Today I’m reviewing Perfect Piano by Revontulet Soft Inc which is, as the name suggests, a piano tool and training app for both iPads and smartphones. As a freelance composer myself I was quite pleased to check out this one but I did have my doubts. Is it really possible to learn piano or keyboard the authentic way by using an app on your iPad or even smartphone? My thoughts? Read on..
Taking the keyboard for a spin
When first launching the app I was confronted with a three option menu. First I could immediately head into learning to play the piano, secondly I could just use a keyboard all fun and free on my own and the third option was to listen to saved recordings I undertook on the app.
I decided to first go check out the actual keyboard and see what it had to offer. I was very pleased with the amount of options available and found myself playing around with the keys for a solid fifteen minutes before heading into the actual meat of the app?learning to play the keyboard.
First let me talk about the different options available to you. You can map the amount of keys according to your own wishes, being able to cover anything from a single octave to as many as you like.
Do keep in mind the keys get a lot thinner the larger your playing range. More keys might seem convenient at first but as long as you don’t have baby fingers you will find it quite hard to play them correctly.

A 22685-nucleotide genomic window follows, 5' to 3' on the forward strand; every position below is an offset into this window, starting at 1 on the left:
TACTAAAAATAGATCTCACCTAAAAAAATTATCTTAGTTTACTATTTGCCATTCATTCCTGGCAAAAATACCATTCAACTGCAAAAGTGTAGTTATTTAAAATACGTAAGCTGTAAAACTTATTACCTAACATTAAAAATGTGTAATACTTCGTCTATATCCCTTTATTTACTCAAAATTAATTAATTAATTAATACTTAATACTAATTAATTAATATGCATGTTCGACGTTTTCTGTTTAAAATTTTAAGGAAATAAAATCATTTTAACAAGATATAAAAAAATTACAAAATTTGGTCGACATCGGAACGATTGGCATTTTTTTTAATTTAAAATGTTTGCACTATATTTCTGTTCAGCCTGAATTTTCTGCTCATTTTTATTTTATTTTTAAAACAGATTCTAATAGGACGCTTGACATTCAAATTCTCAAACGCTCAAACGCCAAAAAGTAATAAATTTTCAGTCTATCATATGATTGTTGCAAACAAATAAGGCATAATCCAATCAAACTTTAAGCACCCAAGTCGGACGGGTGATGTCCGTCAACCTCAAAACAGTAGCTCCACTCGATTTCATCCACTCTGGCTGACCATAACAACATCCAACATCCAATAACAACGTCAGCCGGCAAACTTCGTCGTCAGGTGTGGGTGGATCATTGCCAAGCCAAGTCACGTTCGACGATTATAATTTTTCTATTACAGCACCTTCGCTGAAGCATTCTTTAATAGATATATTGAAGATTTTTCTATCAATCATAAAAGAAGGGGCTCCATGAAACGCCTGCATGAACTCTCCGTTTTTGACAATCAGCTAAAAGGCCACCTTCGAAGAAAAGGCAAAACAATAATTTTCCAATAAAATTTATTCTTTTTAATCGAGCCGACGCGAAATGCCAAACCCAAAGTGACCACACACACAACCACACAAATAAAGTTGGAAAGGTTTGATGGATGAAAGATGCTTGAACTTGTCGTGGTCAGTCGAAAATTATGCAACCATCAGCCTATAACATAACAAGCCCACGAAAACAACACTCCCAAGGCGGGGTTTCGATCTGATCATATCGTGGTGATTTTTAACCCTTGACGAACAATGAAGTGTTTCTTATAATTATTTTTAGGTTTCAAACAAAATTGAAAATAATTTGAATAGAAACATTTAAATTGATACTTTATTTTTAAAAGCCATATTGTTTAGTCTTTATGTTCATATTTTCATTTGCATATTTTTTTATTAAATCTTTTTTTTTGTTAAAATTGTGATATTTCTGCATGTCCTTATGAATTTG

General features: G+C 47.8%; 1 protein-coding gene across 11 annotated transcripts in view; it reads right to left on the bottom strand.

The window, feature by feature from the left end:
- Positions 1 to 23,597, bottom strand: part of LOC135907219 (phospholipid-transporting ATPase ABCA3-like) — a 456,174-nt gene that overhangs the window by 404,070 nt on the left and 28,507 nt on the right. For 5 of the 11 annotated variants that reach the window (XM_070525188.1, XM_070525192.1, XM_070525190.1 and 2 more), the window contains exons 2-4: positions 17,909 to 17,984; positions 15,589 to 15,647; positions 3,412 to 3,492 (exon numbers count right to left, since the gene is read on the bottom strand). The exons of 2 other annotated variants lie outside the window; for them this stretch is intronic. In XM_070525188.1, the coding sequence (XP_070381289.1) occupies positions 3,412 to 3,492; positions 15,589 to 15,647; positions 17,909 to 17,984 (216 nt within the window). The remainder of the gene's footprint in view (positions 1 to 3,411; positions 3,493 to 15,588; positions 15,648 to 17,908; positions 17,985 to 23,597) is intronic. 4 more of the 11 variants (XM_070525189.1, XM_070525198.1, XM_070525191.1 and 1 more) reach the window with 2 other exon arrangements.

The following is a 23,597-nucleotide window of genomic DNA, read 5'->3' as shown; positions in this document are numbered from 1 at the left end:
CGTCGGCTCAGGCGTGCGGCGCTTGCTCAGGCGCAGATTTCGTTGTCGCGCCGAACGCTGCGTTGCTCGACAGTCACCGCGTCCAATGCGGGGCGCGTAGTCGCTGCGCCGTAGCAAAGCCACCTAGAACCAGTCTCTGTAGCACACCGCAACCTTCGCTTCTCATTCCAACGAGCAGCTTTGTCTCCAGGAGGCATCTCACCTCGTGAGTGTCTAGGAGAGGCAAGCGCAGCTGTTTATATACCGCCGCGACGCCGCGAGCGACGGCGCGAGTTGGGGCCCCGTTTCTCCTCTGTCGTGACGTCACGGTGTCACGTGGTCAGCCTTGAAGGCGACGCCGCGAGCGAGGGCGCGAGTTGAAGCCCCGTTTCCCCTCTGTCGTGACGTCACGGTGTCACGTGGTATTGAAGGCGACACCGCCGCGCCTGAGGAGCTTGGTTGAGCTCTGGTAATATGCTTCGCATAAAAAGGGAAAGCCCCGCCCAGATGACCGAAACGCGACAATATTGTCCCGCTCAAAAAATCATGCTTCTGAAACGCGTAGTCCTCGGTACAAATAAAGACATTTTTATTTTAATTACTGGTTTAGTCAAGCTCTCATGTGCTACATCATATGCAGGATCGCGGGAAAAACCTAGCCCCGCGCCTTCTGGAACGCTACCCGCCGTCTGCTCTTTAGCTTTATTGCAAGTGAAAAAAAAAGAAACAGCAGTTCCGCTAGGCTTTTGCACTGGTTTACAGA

Luckily there’s also the option to actually hook up a midi device to the app. This way you can actually play along on your keyboard or midi controller and of course this is a lot more fun and much more lucrative in the end.
You can adjust the sound of your keyboard from synths to orchestras and other packs that come at an additional price. You can set a metronome if you want to improvise on rhythm as well which is always a great addition.
Learning to play the keyboard with Perfect Piano
The app offers a few ways for you to actually learn to play the keyboard. Actually it is almost identical to the computer program Synthesia, just a lot less engaging and sophisticated which in the end is my only problem with Perfect Piano. There’s ways for you to learn simple songs with simple notes on one hand and then there’s modes for both hands with actual chords on both software anyway, though.
My final thoughts
Like I said before Perfect Piano is just a fun way to spend some time for the creative younger audience while older audience can actually benefit from the app by hooking up a midi device and learning to play songs. Without a midi device the only thing I see professional artists gain from this is interval and pitch training but there are tons of other resources already available just for that.
I’d recommend Synthesia for the computer before Perfect Piano just because a computer has a bigger screen and it has a lot more immersion but nonetheless I had fun with Perfect Piano and there is definitely potential for learning with the app. Perfect Piano also lets you record your own stuff which is certainly a big plus for the app. The thing Perfect Piano has over Synthesia is also that it comes for free so it has that going for it anyway.